In the latest in their Beyond the Secret Garden feature, Darren Chetty and Karen Sands-O’Connor’s consider representations of Black, Asian and Minority Ethnic voices in reference books for children.
‘The races of men found on the earth are many in number. But they may be reduced to three, namely, White men, Black men, and Tawny men. We English belong to the White race of men.’ (112; The Holborn Series Geographical Reader No. 2: Geographical Terms. London: Educational Supply Company, 1899.)
Following the 1870 Elementary Education Act, British publishers began expanding textbook production to include subjects now required for certain groups of (and eventually all) British primary students; one of these subjects was geography. In the UK, this was not only a study of physical land and climate features, but also focused on people, culture, and economics—particularly of the British Empire. The geography quoted above was typical of the discussion of differences between people; initially based on skin color only, the differences quickly expand to the ‘uses’ of different groups of people. The Holborn reader suggests that the skin of Black men allows them to ‘carry on certain employments which it would be hard to carry on without them’ (110), such as sugar cane and cotton production. ‘This is because they are able to bear the hot tropical sun, when white men would die under it’ (110).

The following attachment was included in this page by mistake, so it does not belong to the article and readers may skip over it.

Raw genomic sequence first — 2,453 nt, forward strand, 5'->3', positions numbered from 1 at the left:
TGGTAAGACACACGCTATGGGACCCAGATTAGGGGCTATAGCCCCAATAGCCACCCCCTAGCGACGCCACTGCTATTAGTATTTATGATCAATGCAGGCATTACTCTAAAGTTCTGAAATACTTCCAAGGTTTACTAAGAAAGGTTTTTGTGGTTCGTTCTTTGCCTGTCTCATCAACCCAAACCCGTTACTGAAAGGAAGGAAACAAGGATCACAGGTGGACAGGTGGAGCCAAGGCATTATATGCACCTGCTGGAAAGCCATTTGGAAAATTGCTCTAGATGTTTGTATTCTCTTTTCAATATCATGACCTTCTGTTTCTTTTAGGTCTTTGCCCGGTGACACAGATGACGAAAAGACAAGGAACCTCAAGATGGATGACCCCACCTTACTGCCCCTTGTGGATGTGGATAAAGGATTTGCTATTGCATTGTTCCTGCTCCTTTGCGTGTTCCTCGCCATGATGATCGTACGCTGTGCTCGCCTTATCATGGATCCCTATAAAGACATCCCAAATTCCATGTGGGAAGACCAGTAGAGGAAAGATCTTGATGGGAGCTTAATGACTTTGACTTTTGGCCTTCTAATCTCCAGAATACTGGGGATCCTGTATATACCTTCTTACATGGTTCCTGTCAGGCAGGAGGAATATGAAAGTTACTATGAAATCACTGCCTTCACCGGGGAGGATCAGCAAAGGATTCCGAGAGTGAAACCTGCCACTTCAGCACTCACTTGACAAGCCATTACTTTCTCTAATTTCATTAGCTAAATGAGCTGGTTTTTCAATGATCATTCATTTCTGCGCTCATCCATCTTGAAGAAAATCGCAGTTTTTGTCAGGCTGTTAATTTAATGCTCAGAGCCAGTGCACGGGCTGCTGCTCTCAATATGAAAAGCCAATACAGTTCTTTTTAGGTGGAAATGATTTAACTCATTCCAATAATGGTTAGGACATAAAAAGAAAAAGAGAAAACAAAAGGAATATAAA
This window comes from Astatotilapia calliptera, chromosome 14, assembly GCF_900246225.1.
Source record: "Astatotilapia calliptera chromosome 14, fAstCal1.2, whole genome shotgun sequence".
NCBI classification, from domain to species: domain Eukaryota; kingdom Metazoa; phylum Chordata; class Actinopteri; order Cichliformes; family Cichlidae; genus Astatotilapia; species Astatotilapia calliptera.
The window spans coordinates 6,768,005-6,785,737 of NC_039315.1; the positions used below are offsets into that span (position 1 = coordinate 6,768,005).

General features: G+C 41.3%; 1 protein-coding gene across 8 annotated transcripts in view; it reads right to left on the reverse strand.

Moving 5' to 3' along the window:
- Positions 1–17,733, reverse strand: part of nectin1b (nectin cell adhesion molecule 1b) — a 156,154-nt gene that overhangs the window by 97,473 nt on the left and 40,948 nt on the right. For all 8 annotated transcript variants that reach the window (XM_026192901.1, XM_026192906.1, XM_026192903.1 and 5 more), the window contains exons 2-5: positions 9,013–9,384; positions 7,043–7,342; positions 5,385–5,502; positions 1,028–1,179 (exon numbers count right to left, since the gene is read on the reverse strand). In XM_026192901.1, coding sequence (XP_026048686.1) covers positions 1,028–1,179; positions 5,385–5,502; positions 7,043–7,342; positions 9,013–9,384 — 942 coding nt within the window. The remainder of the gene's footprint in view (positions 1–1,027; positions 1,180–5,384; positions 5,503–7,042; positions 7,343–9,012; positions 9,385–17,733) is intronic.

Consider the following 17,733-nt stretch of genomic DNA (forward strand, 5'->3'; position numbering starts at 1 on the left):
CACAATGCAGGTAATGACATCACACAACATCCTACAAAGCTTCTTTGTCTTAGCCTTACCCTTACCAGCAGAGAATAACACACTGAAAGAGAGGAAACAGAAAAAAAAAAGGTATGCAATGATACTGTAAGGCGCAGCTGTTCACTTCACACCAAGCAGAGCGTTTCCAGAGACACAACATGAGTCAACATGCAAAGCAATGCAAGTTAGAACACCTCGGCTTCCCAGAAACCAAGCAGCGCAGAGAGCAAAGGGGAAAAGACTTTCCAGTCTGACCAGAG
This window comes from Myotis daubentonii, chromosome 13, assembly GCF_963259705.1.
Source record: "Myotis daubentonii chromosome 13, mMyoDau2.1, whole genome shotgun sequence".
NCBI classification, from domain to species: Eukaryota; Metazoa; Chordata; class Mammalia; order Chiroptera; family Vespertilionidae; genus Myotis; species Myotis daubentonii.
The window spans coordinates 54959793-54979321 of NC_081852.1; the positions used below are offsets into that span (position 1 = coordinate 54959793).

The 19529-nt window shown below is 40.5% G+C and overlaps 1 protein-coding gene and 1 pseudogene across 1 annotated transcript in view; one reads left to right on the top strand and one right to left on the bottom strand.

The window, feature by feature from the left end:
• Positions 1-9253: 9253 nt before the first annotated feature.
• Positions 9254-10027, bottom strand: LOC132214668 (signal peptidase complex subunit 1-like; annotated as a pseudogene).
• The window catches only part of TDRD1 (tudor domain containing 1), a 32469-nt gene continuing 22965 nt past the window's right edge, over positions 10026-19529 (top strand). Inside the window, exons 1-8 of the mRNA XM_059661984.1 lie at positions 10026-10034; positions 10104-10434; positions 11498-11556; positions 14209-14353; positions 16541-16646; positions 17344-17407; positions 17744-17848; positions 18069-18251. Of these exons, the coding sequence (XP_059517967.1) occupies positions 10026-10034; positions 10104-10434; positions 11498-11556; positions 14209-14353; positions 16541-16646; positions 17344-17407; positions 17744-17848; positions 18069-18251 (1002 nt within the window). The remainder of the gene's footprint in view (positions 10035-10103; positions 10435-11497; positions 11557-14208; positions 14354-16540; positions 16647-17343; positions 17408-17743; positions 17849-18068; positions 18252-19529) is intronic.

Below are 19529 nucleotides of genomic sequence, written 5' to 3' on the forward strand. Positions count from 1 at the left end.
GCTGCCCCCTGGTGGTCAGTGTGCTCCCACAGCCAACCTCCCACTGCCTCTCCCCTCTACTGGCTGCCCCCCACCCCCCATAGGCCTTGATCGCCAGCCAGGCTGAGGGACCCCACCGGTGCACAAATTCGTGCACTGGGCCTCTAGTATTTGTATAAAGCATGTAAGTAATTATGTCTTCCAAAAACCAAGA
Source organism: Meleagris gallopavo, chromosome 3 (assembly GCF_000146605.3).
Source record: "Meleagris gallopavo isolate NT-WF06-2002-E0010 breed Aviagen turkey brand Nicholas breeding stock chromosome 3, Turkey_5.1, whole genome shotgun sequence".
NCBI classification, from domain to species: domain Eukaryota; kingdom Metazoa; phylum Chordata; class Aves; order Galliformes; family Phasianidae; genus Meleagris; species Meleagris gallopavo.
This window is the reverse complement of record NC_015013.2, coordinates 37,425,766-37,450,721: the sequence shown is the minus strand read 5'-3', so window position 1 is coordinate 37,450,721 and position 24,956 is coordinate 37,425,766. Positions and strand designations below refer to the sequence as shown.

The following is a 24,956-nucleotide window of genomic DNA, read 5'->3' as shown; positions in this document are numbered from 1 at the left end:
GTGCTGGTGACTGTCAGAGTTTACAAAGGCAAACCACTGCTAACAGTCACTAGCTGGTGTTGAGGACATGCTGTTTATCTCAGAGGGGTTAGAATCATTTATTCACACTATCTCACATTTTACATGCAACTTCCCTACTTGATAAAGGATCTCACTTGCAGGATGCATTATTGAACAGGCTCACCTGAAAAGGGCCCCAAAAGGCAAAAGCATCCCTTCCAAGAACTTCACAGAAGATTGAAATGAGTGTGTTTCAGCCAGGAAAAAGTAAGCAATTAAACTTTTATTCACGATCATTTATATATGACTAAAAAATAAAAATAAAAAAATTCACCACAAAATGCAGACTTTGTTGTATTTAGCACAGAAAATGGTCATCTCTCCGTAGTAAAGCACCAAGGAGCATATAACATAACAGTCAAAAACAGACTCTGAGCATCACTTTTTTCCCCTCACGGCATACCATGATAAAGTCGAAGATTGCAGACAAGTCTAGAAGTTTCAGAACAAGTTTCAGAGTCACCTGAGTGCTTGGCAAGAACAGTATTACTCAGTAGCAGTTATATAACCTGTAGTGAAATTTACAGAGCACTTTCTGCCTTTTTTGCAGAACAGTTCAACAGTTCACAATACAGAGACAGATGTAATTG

Seventy years later, these claims were still common in children’s geographies. The 1969 reference book Family of Man had Lady Plowden on its editorial board. Plowden’s report on education had, in 1967, suggested that children’s books in schools be re-evaluated for ‘out of date attitudes towards foreigners, coloured people, and even coloured dolls’ (71). However, Family of Man includes a discussion of the three race theory. Family of Man labels the three races ‘Mongoloids, Negroids, and Caucasoids’ (11) and states that ‘In the hot climate of Africa people with dark brown skins, dark eyes and thick wooly dark brown hair usually lived longest’ because ‘They were better protected against the burning sun’ (12).
Usborne published a similar reference book, entitled Peoples of the World; it is interesting that the 1978 and 1990 versions of the book contains the racial separation (they include four races, adding the Australoid race), but a 2001 version, completely revamped, says only, ‘Sometimes differences in appearance can help you recognize where a person might be from. But people have been moving around, or migrating, for thousands of years, so most countries have many different types of people’ (7).